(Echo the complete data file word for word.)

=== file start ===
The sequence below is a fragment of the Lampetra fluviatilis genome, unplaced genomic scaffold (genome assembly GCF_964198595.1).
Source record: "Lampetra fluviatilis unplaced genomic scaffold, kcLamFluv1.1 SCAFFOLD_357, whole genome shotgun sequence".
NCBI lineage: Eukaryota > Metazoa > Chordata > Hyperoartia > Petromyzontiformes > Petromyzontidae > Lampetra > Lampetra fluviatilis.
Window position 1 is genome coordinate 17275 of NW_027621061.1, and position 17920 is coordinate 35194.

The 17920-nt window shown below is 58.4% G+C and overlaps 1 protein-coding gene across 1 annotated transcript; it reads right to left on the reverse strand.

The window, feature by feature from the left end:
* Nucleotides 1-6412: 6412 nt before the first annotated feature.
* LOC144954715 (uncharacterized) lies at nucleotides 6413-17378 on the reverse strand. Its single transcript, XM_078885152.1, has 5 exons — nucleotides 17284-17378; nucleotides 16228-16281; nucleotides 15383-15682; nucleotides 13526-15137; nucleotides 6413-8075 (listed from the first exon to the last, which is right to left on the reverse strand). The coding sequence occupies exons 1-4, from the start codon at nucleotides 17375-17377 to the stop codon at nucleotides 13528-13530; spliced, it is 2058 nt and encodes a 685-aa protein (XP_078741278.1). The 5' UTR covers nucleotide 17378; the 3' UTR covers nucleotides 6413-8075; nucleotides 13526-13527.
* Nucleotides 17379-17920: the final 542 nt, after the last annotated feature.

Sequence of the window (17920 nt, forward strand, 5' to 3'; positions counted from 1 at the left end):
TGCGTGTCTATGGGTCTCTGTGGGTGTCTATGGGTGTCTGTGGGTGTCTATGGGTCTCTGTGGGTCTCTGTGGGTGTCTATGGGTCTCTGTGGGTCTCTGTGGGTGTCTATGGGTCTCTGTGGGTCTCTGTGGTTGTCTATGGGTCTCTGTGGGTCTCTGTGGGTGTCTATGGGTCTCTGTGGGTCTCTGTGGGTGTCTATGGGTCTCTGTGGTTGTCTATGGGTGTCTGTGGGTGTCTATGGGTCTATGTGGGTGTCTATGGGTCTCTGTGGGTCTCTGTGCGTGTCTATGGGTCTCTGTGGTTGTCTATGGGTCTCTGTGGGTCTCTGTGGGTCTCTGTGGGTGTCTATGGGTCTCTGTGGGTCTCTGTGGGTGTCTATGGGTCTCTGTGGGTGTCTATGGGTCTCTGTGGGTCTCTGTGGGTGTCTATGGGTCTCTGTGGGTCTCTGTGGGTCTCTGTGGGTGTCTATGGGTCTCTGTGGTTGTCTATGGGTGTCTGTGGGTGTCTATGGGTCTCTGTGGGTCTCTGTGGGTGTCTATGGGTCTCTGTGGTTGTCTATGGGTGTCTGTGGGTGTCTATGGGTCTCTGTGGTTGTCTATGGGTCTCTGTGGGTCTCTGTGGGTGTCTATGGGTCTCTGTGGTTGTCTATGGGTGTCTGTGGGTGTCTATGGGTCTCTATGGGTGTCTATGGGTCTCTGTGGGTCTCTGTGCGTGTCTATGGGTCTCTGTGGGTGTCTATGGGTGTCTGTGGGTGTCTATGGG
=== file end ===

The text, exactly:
The sequence below is a fragment of the Lampetra fluviatilis genome, unplaced genomic scaffold (genome assembly GCF_964198595.1).
Source record: "Lampetra fluviatilis unplaced genomic scaffold, kcLamFluv1.1 SCAFFOLD_357, whole genome shotgun sequence".
NCBI lineage: Eukaryota > Metazoa > Chordata > Hyperoartia > Petromyzontiformes > Petromyzontidae > Lampetra > Lampetra fluviatilis.
Window position 1 is genome coordinate 17275 of NW_027621061.1, and position 17920 is coordinate 35194.

The 17920-nt window shown below is 58.4% G+C and overlaps 1 protein-coding gene across 1 annotated transcript; it reads right to left on the reverse strand.

The window, feature by feature from the left end:
* Nucleotides 1-6412: 6412 nt before the first annotated feature.
* LOC144954715 (uncharacterized) lies at nucleotides 6413-17378 on the reverse strand. Its single transcript, XM_078885152.1, has 5 exons — nucleotides 17284-17378; nucleotides 16228-16281; nucleotides 15383-15682; nucleotides 13526-15137; nucleotides 6413-8075 (listed from the first exon to the last, which is right to left on the reverse strand). The coding sequence occupies exons 1-4, from the start codon at nucleotides 17375-17377 to the stop codon at nucleotides 13528-13530; spliced, it is 2058 nt and encodes a 685-aa protein (XP_078741278.1). The 5' UTR covers nucleotide 17378; the 3' UTR covers nucleotides 6413-8075; nucleotides 13526-13527.
* Nucleotides 17379-17920: the final 542 nt, after the last annotated feature.

Sequence of the window (17920 nt, forward strand, 5' to 3'; positions counted from 1 at the left end):
TGCGTGTCTATGGGTCTCTGTGGGTGTCTATGGGTGTCTGTGGGTGTCTATGGGTCTCTGTGGGTCTCTGTGGGTGTCTATGGGTCTCTGTGGGTCTCTGTGGGTGTCTATGGGTCTCTGTGGGTCTCTGTGGTTGTCTATGGGTCTCTGTGGGTCTCTGTGGGTGTCTATGGGTCTCTGTGGGTCTCTGTGGGTGTCTATGGGTCTCTGTGGTTGTCTATGGGTGTCTGTGGGTGTCTATGGGTCTATGTGGGTGTCTATGGGTCTCTGTGGGTCTCTGTGCGTGTCTATGGGTCTCTGTGGTTGTCTATGGGTCTCTGTGGGTCTCTGTGGGTCTCTGTGGGTGTCTATGGGTCTCTGTGGGTCTCTGTGGGTGTCTATGGGTCTCTGTGGGTGTCTATGGGTCTCTGTGGGTCTCTGTGGGTGTCTATGGGTCTCTGTGGGTCTCTGTGGGTCTCTGTGGGTGTCTATGGGTCTCTGTGGTTGTCTATGGGTGTCTGTGGGTGTCTATGGGTCTCTGTGGGTCTCTGTGGGTGTCTATGGGTCTCTGTGGTTGTCTATGGGTGTCTGTGGGTGTCTATGGGTCTCTGTGGTTGTCTATGGGTCTCTGTGGGTCTCTGTGGGTGTCTATGGGTCTCTGTGGTTGTCTATGGGTGTCTGTGGGTGTCTATGGGTCTCTATGGGTGTCTATGGGTCTCTGTGGGTCTCTGTGCGTGTCTATGGGTCTCTGTGGGTGTCTATGGGTGTCTGTGGGTGTCTATGGG